The Pardoner: In simple English and Hindi

With Summoner there was a gentle Pardoner. He was his friend. He had come straight from the court of Rome. He used to sing loudly, Come hither, love, to me. The Summoner used to repeat his song loudly. Pardoner’s hair was waxy yellow. Strands of hair were scattered on his shoulders. Because of his vanity, he wore no hood. It was lying in his bag. It seemed to him that he used to ride in a new style. His hair used to be scattered while riding. His eyes were like that of a hare. His wallet lay before him in his lap. It was full of pardons that had come straight from Rome. His voice was like that of a goat. He had no beard. His cheeks were so smooth as if they had been shaved recently. As far as her business is concerned, there was not another such Pardoner from Berwick to Ware. He used to have a pillow cover in his bag. He used to call it Virgin Mary’s Veil. He used to say that he had a legendary fragment of the sail. He had a cross made of copper and zinc. He had a glass in which there were pig’s bones. By exhibiting these relics he used to earn huge money. With feigned flattery he used to cheat priests and people. But to tell the truth at last, he was a noble priest of the church. He could read a passage or tell a story but best of all he knew how to sing hymn. He knew well that by singing he must preach. He knew how to make his tongue sweet to earn money. To impress people he used to sing merrily and loudly.

(सम्मन जारी करनेवाले के साथ एक कोमल क्षमाप्रदाता था। वह उसका दोस्त था। वह सीधे रोम के दरबार से आया था। वह जोर-जोर से गाता था, इधर आओ, प्रिये, मेरे पास आओ। सम्मन जारी करनेवाला उसके गीत को जोर जोर से दुहराता था। क्षमाप्रदाता के बाल मोमी पीले थे। उसके कंधों पर बाल बिखरे हुए थे। अपने घमंड के कारण, वह कोई हुड नहीं पहनता था। यह उनके बैग में पड़ा रहता था। उसे लगता था कि वह नए अंदाज में सवारी करता है। सवारी करते समय उसके बाल बिखरे रहते थे। उसकी आँखें खरगोश जैसी थीं। उसका बटुआ उसकी गोद में उसके सामने पड़ा रहता था। यह क्षमापत्रों से भरा हुआ था जो सीधे रोम से आये थे। उसकी आवाज बकरे जैसी थी। उसे कोई दाढ़ी नहीं थी। उसके गाल इतने चिकने थे मानो अभी-अभी ही शेव किया गया हो। जहां तक उसके व्यवसाय का संबंध है, बेरविक से वेयर तक ऐसा कोई दूसरा क्षमाप्रदाता नहीं था। उनके बैग में तकिए का एक कवर पड़ा रहता था। वह इसे वर्जिन मैरी का घूंघट कहा करता था। वह कहता था कि उसके पास पाल का एक पौराणिक टुकड़ा है। उसके पास तांबे और जस्ता से बना एक क्रॉस था। उसके पास एक गिलास भी था जिसमें सुअर की हड्डियाँ थीं। इन अवशेषों को प्रदर्शित करके वह भारी धन अर्जित करता था। चापलूसी से वह पुजारियों और लोगों को ठगता था। लेकिन अंत में सच कहूं तो वह चर्च का एक कुलीन पुजारी था। वह एक गद्यांश पढ़ सकता था या एक कहानी सुना सकता था लेकिन सबसे अच्छी बात यह थी कि वह भजन गाना जानता था। वह अच्छी तरह जानता था कि गाकर उपदेश देना चाहिए। वह जानता था कि पैसा कमाने के लिए जीभ को मीठा कैसे बनाया जाता है। लोगों को प्रभावित करने के लिए वह मस्ती के साथ जोर- जोर से गाया करता था।)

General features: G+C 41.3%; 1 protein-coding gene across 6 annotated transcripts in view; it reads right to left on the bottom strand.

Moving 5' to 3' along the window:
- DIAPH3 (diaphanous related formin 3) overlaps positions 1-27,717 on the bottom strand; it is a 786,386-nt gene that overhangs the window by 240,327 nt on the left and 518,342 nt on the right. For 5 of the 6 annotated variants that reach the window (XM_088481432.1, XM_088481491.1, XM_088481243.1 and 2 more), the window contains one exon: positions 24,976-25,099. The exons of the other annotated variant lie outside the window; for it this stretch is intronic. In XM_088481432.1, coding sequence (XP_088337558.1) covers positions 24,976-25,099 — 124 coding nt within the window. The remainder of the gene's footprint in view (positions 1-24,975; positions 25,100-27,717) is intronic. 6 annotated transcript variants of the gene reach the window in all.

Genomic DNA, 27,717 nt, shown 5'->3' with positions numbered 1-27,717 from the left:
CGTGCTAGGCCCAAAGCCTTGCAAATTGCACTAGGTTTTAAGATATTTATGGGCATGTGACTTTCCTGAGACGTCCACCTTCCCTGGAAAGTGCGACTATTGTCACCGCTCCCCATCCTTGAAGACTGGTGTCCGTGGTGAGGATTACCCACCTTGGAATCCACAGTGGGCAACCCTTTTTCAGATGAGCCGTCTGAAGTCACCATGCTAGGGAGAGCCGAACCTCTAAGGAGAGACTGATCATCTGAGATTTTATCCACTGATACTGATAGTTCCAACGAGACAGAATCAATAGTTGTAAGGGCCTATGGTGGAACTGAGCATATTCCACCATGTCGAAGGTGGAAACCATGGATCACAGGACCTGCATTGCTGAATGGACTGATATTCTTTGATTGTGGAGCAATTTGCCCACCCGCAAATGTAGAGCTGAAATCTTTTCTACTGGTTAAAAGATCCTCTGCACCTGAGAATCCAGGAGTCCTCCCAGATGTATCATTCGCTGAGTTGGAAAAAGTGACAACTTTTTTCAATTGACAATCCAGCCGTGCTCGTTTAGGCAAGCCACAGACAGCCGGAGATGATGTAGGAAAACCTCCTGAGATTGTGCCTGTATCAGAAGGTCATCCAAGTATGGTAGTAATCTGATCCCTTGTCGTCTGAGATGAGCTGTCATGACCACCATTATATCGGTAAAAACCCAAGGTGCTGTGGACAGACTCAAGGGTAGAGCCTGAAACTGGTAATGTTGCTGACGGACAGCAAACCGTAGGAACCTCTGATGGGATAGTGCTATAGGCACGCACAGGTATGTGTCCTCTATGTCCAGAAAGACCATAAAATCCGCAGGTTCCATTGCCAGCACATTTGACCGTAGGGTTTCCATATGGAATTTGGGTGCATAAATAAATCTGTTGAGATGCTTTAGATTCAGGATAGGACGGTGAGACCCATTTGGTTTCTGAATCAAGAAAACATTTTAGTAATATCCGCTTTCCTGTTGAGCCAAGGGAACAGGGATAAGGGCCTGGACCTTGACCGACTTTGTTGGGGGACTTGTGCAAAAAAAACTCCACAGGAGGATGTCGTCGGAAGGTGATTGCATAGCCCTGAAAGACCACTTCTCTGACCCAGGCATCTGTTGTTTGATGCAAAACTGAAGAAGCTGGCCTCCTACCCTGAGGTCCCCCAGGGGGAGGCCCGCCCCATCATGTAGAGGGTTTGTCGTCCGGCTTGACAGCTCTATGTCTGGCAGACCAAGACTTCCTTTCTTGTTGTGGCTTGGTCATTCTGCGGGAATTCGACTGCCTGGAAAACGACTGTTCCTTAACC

Sandal S Anshu, Satna

Comments

  1. He wore no hood. I think a bit clarification is required here. Please

    ReplyDelete